1. While it is commendable that the general partner expended much time and energy
   participating in the management of the Project and maintaining files and records
   related to the Project over the past 20 years, the services he has provided are
   considered a function of asset management. Asset management functions are those
   activities associated with managing and protecting the assets of the ownership entity
   and overseeing the management agent's performance. These functions include how
   the owner will plan for long-term operating, capital investment, rehabilitation,
   modernization, disposition, and other needs of the Project. In other words, asset
   management functions operate to protect the owner’s investment. The costs for these
   services are the costs of ownership and should not be borne by the Project’s
   operations.

2. Although the commercial tenant pays a portion of the property taxes related to the
   project, we do not agree that any benefit should offset the deficiency. The portion of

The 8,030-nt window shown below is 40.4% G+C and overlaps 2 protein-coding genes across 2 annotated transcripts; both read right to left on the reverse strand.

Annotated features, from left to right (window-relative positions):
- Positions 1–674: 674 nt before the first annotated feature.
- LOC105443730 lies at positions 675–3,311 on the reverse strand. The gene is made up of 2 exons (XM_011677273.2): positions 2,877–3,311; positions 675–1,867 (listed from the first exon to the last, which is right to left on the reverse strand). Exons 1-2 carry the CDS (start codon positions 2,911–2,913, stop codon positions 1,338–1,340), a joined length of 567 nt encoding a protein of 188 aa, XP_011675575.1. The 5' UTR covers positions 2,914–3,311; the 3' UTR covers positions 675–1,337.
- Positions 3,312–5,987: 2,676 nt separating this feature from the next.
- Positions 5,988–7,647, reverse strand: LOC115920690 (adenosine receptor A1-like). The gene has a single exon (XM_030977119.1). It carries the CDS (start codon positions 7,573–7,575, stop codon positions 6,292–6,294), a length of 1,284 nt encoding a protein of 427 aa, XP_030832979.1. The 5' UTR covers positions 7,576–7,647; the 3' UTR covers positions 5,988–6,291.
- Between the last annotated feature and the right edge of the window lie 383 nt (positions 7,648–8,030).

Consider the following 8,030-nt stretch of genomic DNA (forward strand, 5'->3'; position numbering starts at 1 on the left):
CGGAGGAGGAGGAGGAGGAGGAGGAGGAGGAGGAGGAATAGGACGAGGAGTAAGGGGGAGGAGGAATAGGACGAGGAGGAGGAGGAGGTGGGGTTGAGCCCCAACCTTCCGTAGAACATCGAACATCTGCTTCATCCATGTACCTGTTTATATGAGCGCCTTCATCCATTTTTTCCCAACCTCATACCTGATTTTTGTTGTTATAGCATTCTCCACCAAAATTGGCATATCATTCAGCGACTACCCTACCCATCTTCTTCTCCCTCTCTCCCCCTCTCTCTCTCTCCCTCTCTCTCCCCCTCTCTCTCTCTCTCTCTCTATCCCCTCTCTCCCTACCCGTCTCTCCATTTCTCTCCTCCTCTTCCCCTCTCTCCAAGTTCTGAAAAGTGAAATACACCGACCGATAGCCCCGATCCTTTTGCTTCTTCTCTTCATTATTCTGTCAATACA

the property taxes paid by the commercial tenant is directly related to the commercial
   portion of the building.




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3. The general partner’s maintenance of files and records for the Project such as
   building documents and annual audits are asset management functions. These are
   costs related to protecting the ownership entity’s investment in the project and as such
   are costs of ownership.

4. As previously mentioned, the sale of the property is a function of asset management.
   It is the owner’s responsibility to bear the costs of disposition of the property.

                               RECOMMENDATIONS

We recommend that the Director instruct OHCSD to require the owners of Uptown
Towers to:

1.A. Submit monthly accounting reports, and review the reports to ensure that only
     Project expenses are paid with Project funds.

1.B. Reimburse the residual receipts account $55,907 for ineligible partnership expenses